Crazy Like Us

The Globalization of the American Psyche

By Ethan Watters
(Free Press, Paperback, 9781416587095, 320pp.)

Publication Date: March 22, 2011

Other Editions of This Title: Hardcover

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Description

The most devastating consequence of the spread of American culture across the globe has not been our golden arches or our bomb craters, but our bulldozing of the human psyche itself. American-style depression, post-traumatic stress disorder, and anorexia have begun to spread around the world like contagions, and the virus is us. Traveling from Hong Kong to Sri Lanka to Zanzibar to Japan, acclaimed journalist Ethan Watters witnesses firsthand how Western healers often steamroll indigenous expressions of mental health and madness and replace them with our own. In teaching the rest of the world to think like us, we have been homogenizing the way the world goes mad.




About the Author

Ethan Watters is the author of Urban Tribes, an examination of the mores of the "never-marrieds," and the coauthor of Making Monsters, a groundbreaking indictment of the recovered memory movement. A frequent contributor to The New York Times Magazine, Discover, Men's Journal, Wired, and This American Life, he lives in San Francisco with his wife and children. 




NPR
Tuesday, Jan 12, 2010

Author Ethan Watters thinks that America is "homogenizing the way the world goes mad." In Crazy Like Us, he describes how America's approach to mental illness has spread to other cultures around the world, in a "globalization of the American psyche." More at NPR.org

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Praise For Crazy Like Us

"Crazy Like Us is a blistering and truly original work of reporting and analysis, uncovering America's role in homogenizing how the world defines wellness and healing." -- Po Bronson, author of NurtureShock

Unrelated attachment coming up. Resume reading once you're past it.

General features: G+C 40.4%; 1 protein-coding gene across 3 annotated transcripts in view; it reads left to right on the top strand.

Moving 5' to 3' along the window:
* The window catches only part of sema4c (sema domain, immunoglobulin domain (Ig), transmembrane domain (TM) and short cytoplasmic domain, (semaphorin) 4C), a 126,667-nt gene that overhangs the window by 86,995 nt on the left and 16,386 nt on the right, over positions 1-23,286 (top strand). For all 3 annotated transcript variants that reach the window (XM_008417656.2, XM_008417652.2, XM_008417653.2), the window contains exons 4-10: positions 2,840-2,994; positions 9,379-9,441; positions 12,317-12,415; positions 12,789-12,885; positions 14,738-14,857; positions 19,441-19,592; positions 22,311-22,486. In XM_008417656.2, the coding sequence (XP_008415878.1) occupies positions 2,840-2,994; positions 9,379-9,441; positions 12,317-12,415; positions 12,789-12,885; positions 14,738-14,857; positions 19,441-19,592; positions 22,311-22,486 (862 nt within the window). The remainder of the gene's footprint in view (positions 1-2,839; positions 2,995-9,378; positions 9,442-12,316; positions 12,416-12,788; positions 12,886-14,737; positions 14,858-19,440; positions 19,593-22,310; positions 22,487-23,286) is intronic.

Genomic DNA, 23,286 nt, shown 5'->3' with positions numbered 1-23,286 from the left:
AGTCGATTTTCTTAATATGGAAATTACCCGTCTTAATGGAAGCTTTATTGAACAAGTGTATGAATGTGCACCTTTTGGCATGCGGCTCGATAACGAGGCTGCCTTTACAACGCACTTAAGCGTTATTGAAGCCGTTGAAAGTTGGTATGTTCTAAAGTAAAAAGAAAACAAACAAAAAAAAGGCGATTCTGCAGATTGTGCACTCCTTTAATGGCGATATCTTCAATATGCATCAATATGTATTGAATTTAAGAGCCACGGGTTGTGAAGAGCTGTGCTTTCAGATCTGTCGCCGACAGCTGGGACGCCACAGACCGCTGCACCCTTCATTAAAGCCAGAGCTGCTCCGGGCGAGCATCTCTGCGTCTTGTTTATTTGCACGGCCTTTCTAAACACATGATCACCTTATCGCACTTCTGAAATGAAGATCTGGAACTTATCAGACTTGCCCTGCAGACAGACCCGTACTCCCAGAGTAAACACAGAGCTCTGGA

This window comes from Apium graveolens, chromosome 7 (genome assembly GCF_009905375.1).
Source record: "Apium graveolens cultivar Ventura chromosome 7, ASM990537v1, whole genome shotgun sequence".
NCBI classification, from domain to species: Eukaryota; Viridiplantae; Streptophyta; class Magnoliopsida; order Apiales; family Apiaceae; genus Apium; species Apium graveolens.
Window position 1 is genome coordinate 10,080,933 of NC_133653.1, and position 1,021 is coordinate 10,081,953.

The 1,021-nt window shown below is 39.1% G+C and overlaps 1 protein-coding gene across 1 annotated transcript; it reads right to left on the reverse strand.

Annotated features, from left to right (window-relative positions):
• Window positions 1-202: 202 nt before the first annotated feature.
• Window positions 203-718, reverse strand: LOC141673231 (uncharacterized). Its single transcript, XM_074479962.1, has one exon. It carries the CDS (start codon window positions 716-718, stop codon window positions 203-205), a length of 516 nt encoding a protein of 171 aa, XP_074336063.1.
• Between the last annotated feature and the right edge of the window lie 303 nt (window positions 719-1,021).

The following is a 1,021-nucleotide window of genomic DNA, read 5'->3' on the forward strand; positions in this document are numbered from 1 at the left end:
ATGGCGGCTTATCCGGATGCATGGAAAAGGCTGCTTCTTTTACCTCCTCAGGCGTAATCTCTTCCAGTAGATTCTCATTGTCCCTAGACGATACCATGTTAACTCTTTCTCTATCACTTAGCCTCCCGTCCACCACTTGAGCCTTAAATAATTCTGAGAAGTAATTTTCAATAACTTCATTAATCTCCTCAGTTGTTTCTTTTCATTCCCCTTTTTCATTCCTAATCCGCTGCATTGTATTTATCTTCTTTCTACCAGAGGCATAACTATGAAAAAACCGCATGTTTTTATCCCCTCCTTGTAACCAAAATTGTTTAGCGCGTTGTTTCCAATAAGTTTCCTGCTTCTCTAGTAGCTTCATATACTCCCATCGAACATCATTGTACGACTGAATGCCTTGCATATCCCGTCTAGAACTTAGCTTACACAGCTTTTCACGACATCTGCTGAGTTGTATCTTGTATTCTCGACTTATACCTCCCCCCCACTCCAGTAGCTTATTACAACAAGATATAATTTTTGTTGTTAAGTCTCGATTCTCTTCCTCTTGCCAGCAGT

"Ethan Watters has a truly original take on the way our country shapes the expression of mental illness around the globe. His is one of those books you can't stop thinking about or referring to in conversation, that permanently changes your perspective on beliefs you took for granted." -- Peggy Orenstein, author of Waiting for Daisy

"I couldn't put it down. Crazy Like Us is a fascinating and provocative intellectual travelogue, and Watters is a fearless guide." -- Alan Burdick, author of Out of Eden

"Ethan Watters has traveled the world to look at how globalization reaches far beyond economics and into people's very conceptions of what constitutes health and sanity. I find his book provocative, original, and convincing." -- Adam Hochschild, author of Bury the Chains and King Leopold's Ghost

"Searing, startling, and utterly unforgettable. Ethan Watters brilliantly surveys the stark interior cost of globalization, from our export of stress disorders to Sri Lanka to our marketing of depression in Japan as 'a cold of the soul.' Crazy Like Us is a grand tour of the new global psyche, distorted and darkened by the export of the American dream." -- Jason Roberts, National Book Critics Circle finalist for A Sense of the World

"A devastating account of America's psychological adventures abroad. The stories Watters tells will move you, surprise you, and occasionally infuriate you, and they will change the way you think about culture, human nature, and the mind." -- Paul Tough, author of Whatever it Takes

"...in addition to the cultural flotsam that drives the rest of the world crazy, America is literally exporting its mental illnesses...[Watters] is on to something worth pondering." --Time magazine

"Crazy Like Us is both groundbreaking and shocking...Whether Watters' book will be sand in the engines of the bulldozers remains to be seen. At least it proves the West, despite its best intentions, does not possess all the answers."--The Boston Globe

"In crisp journalistic style, Watters argues convincingly that what the American psychiatric industry exports is not so much drugs as diseases." --Mother Jones

"Watters commands attention with his repartee and conversational manner while drawing much-needed attention to the consequences of Western intrusion. This fascinating book deserves attention from mental health workers and Americans interested in the reach of their culture’s psyche across the globe."-- Library Journal

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